• Some people allow players to ask yes/no questions  such as “Is it inside the car?  Is it smaller than my hand?  Is on the left side of the car?”
  • A player wins when she guesses the object correctly.  Then it is her turn to say “I spy….”

I Spy is a fun way to pass the time on a long car ride or in the waiting room of the doctor’s office.  As a bonus, kids are also learning!  What concepts could you work on using the game I Spy?

  1. colors- “I spy with my little eye something blue.”
  2. shapes– “I spy with my little eye something square.”
  3. numbers– “I spy with my little eye three of something.”  This would work best if you are in a room where the kids could walk around and easily count objects.
  4. letters- “I spy with my little eye the letter B.”  You could spy letters on billboards while you are driving, or letters on a page while you are reading.”
  5. words- “I spy with my little eye the word go.”  Again, this could work on billboards on the road or in books in a waiting room.
  6. spelling- “I spy with my little eye something that begins with the letter C.”  You could just give the first letter, spell out a whole word, or maybe even letter patterns inside the word like “ee.”
  7. phonics- “I spy with my little eye something that begins with the sound /s/.”  Same playing with letters, but this time use letter sounds.
  8. rhymes- “I spy with my little eye something that rhymes with bee.”
  9. adjectives- “I spy with my little eye something smooth.”  This is another game that would be best played in a room where kids could feel the different textures.
  10. measurement– “I spy with my little eye something about one inch tall.”  Be sure to review unit measurements before you play.  If you play this at your house, they could walk around and measure things with a ruler.

Writing in Shaving Cream

shaving cream writing

I am a little messophobic.  That’s a word, right?  I love to give my kids new experiences and it is fun to watch them get messy…but the clean-up.  The clean up.  Sometimes I don’t know if it is worth it.  Sigh.  Despite my messophobia, I got out the shaving cream one day.  I remember playing with shaving cream on the table when I was little and I loved it.  And of course, so did my girls.  Although Little Sis did not like to get it on her hands, so she used stick.  Maybe messophobia is genetic?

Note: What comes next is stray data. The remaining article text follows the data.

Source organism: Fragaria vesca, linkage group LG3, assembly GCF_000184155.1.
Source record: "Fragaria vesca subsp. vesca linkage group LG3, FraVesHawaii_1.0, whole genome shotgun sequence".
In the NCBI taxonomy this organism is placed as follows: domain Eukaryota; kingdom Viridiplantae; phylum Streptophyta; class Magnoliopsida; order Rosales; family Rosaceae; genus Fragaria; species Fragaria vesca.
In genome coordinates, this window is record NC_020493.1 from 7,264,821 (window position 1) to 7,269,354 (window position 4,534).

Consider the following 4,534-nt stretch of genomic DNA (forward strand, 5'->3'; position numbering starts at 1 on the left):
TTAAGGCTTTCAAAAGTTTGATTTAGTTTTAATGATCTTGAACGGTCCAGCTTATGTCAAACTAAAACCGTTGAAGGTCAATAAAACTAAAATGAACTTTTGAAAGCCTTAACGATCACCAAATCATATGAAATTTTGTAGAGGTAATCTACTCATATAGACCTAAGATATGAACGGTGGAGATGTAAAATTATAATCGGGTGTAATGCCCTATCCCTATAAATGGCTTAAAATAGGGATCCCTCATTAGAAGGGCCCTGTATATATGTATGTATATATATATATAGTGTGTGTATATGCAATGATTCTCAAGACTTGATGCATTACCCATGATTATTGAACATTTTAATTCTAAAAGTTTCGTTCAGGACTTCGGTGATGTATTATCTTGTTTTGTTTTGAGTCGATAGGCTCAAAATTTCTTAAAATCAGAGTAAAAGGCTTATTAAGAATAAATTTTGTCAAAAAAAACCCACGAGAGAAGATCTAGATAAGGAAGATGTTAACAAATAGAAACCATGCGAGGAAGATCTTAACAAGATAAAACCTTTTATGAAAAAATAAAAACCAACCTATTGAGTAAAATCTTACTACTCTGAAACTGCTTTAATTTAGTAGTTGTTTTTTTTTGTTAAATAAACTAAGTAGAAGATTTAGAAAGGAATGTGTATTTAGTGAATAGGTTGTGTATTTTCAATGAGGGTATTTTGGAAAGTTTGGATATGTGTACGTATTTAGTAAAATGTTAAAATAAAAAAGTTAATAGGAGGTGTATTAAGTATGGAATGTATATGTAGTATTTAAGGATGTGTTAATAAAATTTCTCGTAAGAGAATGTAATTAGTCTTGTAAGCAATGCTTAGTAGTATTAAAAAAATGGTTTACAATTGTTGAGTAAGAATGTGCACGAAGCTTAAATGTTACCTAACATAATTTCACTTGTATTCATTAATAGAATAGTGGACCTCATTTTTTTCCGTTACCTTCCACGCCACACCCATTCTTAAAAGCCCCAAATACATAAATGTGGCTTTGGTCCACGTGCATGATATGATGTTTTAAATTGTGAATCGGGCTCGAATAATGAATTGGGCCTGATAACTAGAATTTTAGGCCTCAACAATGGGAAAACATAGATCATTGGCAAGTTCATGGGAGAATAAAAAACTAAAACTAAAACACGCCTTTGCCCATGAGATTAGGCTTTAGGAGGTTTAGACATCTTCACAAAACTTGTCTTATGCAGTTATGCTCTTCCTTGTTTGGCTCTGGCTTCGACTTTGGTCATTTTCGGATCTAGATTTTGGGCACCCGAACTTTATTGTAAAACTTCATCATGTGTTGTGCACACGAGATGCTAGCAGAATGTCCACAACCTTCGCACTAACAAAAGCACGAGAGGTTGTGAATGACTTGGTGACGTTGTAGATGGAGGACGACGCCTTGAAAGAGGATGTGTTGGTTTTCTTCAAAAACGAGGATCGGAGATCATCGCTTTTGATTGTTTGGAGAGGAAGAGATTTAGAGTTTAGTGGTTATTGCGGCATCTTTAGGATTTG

learning with shaving cream

Shaving cream might be the “fun factor” your kid needs to practice writing letters, numbers, or words.  Even toddlers can practice straight and curved lines that they will need to make letters.  Little Sis made lots of lines, while Big Sis did some writing.  She might need a little more practice on her numbers….

writing numbers in shaving cream

And the clean up was not as bad as I expected.  Luckily no one started throwing shaving cream, so it was just the table to clean up.  I could wipe most of it off the table with my hands and then wash it off in the sink.  Then a wet towel did the rest.  Shaving cream is officially approved for messophobes everywhere.

Here’s a round-up of 67 art and learning ideas for shaving cream from The Artful Parent.

Make a Number Activity

how many ways can you write a number

How many ways can you write a number?  I did this activity with my second grade students, but it would work for a wide range of ages.  Kindergartners can practice writing math facts, words, and pictures to show a number.   Older elementary kids can show off their math skills by doing multiplication, adding decimals, or fractions.  How do you play? Just pick a number and then take turns writing different ways to show the number.  All you need is a pen and paper, so it is easy to do while you are waiting at a restaurant or office.

See if you can write the number using…

  • words
  • pictures
  • Roman numerals
  • addition
  • subtraction
  • multiplication
  • division
  • fractions
  • decimals
  • money
  • time